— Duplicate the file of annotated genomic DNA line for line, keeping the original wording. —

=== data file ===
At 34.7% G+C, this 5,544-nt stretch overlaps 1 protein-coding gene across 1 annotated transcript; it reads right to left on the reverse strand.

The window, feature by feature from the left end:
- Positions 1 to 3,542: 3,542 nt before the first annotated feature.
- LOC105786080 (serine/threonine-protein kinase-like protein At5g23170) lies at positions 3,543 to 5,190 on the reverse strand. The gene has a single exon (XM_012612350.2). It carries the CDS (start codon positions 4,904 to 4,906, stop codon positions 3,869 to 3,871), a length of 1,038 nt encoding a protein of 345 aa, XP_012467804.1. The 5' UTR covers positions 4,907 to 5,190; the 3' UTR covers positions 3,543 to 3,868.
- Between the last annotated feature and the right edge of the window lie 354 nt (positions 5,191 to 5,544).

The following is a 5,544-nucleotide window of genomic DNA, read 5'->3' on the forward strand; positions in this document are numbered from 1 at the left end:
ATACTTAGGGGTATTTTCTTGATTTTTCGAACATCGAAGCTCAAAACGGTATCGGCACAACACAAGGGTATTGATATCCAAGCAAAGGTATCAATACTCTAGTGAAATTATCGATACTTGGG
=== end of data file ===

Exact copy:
At 34.7% G+C, this 5,544-nt stretch overlaps 1 protein-coding gene across 1 annotated transcript; it reads right to left on the reverse strand.

The window, feature by feature from the left end:
- Positions 1 to 3,542: 3,542 nt before the first annotated feature.
- LOC105786080 (serine/threonine-protein kinase-like protein At5g23170) lies at positions 3,543 to 5,190 on the reverse strand. The gene has a single exon (XM_012612350.2). It carries the CDS (start codon positions 4,904 to 4,906, stop codon positions 3,869 to 3,871), a length of 1,038 nt encoding a protein of 345 aa, XP_012467804.1. The 5' UTR covers positions 4,907 to 5,190; the 3' UTR covers positions 3,543 to 3,868.
- Between the last annotated feature and the right edge of the window lie 354 nt (positions 5,191 to 5,544).

The following is a 5,544-nucleotide window of genomic DNA, read 5'->3' on the forward strand; positions in this document are numbered from 1 at the left end:
ATACTTAGGGGTATTTTCTTGATTTTTCGAACATCGAAGCTCAAAACGGTATCGGCACAACACAAGGGTATTGATATCCAAGCAAAGGTATCAATACTCTAGTGAAATTATCGATACTTGGG